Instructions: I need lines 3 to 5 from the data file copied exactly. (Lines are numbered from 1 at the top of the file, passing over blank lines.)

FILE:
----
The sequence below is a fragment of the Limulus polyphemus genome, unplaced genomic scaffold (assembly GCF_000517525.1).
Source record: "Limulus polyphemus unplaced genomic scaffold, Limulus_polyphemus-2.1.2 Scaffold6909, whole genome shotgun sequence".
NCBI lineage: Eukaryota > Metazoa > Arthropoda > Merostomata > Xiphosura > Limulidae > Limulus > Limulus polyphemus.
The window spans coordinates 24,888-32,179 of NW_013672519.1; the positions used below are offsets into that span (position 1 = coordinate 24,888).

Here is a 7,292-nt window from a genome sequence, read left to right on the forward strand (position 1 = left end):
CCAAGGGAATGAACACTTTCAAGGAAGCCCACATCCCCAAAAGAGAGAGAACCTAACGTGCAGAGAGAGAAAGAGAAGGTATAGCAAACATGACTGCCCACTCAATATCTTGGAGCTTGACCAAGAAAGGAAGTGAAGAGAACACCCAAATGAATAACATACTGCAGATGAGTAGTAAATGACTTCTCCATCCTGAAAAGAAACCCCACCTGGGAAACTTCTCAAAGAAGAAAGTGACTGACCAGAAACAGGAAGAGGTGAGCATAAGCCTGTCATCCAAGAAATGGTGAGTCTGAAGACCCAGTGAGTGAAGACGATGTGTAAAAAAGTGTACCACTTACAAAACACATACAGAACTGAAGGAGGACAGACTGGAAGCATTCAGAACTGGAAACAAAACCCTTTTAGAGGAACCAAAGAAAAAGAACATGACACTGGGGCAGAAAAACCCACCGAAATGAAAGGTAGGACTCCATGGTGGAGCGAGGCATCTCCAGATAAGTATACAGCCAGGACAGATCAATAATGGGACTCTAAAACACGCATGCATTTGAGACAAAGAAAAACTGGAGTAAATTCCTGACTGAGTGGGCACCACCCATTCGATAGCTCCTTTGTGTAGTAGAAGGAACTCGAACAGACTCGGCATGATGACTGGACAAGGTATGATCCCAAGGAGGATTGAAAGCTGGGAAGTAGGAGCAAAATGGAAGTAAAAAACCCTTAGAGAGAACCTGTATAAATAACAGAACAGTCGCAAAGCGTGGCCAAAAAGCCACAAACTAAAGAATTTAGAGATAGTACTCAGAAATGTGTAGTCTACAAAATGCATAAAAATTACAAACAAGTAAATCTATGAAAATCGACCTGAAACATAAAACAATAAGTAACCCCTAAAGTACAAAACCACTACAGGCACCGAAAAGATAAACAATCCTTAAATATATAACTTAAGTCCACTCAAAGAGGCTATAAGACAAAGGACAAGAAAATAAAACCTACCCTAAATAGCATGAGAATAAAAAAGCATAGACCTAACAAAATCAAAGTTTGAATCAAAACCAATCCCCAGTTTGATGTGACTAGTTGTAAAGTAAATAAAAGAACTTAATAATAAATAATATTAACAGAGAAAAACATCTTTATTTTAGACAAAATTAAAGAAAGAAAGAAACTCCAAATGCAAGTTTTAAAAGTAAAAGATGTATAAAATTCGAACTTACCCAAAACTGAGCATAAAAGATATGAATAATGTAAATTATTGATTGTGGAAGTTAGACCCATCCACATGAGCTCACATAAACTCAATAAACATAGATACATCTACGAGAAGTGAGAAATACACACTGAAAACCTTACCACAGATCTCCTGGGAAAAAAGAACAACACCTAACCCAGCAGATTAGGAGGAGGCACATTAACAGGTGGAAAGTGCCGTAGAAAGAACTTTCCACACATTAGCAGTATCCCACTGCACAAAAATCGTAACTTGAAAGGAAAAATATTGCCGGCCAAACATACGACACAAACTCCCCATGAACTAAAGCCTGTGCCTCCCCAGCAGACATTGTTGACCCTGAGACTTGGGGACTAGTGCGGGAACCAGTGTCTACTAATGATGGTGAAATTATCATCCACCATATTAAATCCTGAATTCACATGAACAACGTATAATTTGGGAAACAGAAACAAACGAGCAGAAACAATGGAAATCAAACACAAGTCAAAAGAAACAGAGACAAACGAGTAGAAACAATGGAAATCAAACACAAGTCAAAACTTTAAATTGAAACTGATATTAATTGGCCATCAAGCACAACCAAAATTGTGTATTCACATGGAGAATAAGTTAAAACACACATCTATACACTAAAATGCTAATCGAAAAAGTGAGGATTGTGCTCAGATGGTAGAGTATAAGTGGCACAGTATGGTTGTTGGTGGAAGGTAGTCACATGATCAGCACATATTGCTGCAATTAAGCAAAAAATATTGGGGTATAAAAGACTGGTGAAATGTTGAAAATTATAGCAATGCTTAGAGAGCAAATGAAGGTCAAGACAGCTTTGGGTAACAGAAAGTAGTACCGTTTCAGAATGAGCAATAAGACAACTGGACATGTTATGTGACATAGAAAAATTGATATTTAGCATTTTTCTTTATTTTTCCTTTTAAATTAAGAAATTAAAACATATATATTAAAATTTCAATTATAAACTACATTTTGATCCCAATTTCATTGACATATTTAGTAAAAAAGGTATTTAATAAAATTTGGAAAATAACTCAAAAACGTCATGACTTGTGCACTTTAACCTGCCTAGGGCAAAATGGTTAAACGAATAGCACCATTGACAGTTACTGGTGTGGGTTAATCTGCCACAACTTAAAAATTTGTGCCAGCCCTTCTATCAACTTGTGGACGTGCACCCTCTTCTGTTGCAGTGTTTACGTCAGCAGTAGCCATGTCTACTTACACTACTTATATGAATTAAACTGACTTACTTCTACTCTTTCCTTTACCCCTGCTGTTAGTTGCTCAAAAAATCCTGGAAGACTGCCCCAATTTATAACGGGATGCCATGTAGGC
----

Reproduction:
NCBI lineage: Eukaryota > Metazoa > Arthropoda > Merostomata > Xiphosura > Limulidae > Limulus > Limulus polyphemus.
The window spans coordinates 24,888-32,179 of NW_013672519.1; the positions used below are offsets into that span (position 1 = coordinate 24,888).

Here is a 7,292-nt window from a genome sequence, read left to right on the forward strand (position 1 = left end):